The 'Avengers: Infinity War' Surprise Few Saw Coming
[This story contains spoilers for Avengers: Infinity War]
It's possible that Avengers: Infinity War has led you down plenty of Internet rabbit holes as you try to refresh yourself on 10 years of the Marvel Cinematic Universe. Perhaps you've rewatched all the movies; you've combed through all the think pieces; you've charted out where all the Infinity Stones are; you know which characters are on which teams. But no matter how hard you prepared yourself, Marvel still managed to sneak in one final, totally out-of-left field surprise — and it's one that nobody saw coming.
Heat Vision breakdown
During Infinity War's ultimate reveal of the Soul Stone, the last of the six Infinity Stones to be introduced in the live-action universe, one unexpected character made a surprise (and surprisingly cosmic) cameo. The Red Skull, the villain played by Hugo Weaving in 2011's Captain America: The First Avenger, materialized as some sort of intergalactic grim reaper, trapped on the planet Vormir as the stone's keeper. He confronts Gamora (Zoe Saldana) and Thanos (Josh Brolin), explaining both the ritual necessary to attain the stone and the fact that his existence on Vormir is his "curse." The Walking Dead's Ross Marquand plays the role this time around.
Back in The First Avenger, we watched as Red Skull (real name: Johann Schmidt) was disintegrated by the raw power of the Tesseract, which we later learned is actually the Space Stone. In Infinity War, he says that "a lifetime ago" he came into contact with that raw power and was "judged unworthy," thus he was sent to Vormir to live out some sort of Sisyphean punishment — he can guide others to the power of the stone, but can never attain it himself. Basically, what this means is Red Skull has been existing as a cosmic poltergeist for more than 70 years, and nobody in the MCU had even the slightest idea.
In some way, this fate for Captain America's most iconic foe isn't all that out of left field. Infinity War spent a lot of its nearly three-hour run time finding ways to bookend major MCU moments with surprising ease, so it fits, almost poetically, that Schmidt should be the herald of the final Infinity Stone. After all, he was the bearer of the very first.
More than that, Red Skull's comic book history is rife with moments that involve this exact level of quantum surrealism. Introduced all the way back in 1941, Schmidt has spent his history as a perennial thorn in Steve Rogers' side, most frequently in plots that involve the Cosmic Cube (the comics answer to the Tesseract — a separate entity from the Infinity Stones, but with most of the same powers). Schmidt's relationship with the cube frequently resurrects him from the dead, allows him to transform into or possess other people's bodies, and even travel in time. The Cosmic Cube's particular brand of, well, cosmic power generally allows Schmidt to act on his obsessions of dismantling the identity of Captain America at a molecular level and taking over the world for himself.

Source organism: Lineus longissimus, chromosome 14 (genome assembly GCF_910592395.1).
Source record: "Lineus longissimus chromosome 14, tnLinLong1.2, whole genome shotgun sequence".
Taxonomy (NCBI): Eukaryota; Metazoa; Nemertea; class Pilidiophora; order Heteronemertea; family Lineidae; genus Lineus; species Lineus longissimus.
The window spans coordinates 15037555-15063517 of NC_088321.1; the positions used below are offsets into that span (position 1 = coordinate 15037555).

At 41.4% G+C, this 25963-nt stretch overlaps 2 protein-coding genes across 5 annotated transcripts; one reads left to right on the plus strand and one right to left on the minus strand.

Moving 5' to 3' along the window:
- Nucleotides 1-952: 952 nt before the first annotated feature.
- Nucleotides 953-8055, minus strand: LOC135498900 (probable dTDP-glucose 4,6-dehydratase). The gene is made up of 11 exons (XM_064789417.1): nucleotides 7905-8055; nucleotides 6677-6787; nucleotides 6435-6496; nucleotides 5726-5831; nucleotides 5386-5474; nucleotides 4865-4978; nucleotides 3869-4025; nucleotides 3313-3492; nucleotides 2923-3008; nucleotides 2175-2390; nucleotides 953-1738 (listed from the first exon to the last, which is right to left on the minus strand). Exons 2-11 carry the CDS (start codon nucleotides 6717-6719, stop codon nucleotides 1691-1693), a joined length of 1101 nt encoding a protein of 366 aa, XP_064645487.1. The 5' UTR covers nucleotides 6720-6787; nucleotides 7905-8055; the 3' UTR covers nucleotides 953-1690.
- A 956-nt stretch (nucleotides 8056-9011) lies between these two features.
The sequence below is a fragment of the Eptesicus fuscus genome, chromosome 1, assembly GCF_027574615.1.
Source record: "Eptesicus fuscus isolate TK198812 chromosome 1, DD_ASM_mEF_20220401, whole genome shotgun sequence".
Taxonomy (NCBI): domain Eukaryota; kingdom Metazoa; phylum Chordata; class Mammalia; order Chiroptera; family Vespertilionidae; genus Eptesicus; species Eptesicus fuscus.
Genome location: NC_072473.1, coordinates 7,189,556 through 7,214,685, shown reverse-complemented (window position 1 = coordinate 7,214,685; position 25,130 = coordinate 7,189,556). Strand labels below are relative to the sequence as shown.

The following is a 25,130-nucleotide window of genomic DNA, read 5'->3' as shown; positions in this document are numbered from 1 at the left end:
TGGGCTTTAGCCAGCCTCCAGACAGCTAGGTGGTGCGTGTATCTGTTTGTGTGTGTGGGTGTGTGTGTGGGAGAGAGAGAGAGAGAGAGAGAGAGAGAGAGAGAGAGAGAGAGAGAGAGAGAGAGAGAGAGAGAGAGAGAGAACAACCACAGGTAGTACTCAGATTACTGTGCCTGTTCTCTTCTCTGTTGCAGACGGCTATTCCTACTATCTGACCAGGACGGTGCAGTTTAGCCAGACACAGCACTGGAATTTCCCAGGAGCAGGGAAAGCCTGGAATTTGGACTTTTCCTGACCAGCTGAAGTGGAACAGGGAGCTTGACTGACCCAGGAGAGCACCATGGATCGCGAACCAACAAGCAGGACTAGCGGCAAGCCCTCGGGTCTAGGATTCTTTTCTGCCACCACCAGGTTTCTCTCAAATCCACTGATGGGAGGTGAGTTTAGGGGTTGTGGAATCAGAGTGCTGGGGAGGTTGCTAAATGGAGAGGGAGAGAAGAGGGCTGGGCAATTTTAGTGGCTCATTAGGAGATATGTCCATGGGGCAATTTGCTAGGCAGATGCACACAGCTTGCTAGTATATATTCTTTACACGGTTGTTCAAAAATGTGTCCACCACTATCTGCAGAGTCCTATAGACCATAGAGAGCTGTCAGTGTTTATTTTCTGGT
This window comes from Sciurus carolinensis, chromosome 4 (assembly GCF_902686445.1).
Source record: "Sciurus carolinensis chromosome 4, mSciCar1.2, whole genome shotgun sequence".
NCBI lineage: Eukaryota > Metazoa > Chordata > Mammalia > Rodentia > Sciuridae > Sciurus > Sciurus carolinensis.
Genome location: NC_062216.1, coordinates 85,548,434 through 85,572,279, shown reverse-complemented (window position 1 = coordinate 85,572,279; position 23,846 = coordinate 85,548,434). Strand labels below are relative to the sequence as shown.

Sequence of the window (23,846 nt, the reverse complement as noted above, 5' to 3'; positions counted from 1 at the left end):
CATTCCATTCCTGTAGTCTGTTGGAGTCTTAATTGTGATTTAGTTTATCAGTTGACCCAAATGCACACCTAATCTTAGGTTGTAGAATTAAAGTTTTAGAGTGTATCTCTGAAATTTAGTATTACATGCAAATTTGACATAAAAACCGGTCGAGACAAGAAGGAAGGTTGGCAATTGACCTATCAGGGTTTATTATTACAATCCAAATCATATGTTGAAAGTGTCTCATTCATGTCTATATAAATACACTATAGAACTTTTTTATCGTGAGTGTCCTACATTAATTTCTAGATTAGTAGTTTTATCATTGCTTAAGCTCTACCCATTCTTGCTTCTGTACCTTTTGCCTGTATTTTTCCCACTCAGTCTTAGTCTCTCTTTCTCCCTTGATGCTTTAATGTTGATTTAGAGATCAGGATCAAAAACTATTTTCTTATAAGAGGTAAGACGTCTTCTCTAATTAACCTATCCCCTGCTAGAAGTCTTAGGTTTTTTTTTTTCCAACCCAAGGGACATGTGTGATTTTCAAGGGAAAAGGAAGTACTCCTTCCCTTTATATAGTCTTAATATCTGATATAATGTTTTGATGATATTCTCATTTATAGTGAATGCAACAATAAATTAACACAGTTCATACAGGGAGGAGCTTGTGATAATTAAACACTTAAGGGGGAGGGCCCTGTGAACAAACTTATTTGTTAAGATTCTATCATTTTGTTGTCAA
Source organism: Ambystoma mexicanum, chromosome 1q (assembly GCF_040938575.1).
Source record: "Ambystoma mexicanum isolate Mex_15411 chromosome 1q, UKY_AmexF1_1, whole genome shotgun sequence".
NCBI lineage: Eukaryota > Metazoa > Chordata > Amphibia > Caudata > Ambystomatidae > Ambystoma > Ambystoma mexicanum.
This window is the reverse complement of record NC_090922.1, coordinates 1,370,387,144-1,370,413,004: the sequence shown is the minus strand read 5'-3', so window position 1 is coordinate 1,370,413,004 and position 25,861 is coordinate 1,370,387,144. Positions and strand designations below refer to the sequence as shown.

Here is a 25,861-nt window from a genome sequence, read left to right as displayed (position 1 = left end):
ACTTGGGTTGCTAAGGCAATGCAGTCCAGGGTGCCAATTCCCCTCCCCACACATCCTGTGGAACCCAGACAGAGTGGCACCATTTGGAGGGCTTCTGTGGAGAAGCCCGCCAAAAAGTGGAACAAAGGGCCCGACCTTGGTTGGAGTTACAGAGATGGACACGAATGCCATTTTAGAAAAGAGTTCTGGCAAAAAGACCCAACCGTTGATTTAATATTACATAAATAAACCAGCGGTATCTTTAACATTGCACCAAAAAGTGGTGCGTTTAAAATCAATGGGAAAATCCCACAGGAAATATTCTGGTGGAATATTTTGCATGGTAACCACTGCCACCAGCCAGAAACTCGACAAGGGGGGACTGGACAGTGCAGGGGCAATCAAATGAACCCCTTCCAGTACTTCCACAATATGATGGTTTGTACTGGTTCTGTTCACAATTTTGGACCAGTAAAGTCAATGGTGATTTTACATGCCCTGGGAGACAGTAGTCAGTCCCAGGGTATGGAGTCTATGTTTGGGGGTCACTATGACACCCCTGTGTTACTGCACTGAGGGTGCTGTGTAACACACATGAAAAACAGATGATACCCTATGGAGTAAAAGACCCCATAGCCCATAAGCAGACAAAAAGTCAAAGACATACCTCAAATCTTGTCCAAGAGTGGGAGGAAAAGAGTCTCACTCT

However, Schmidt's new role in the MCU takes an even more bizarre context when you consider that his new position with the Infinity Stones actually doesn't relate to the Tesseract or the Space Stone, but the mysterious Soul Stone. Of the six stones, Soul is the only one — at least in the comics — that is sentient. While its five cousins each give their bearers power over relatively streamlined elements of the universe — Time allows time travel, Space allows teleportation, Reality allows reality warping, etc. — the Soul Stone traditionally sees its wielder as a "host." It uses its power to harvest the souls of the living things around it, trapping them in an idyllic pocket dimension, the Soul World.
We get a brief glimpse of what might be the Soul World in Infinity War when Thanos comes face to face with the baby version of Gamora, who he was forced to sacrifice to obtain the stone. This raises the question: Was Red Skull actually trapped on Vormir as the Soul Stone's guardian, or was he one of the Soul Stone's prisoners, projected out like bait in a trap?
And, if that's the case, is it possible that the Soul World is the final resting place — or prison — of Thanos' disintegrated victims?
by Ryan Parker
by Graeme McMillan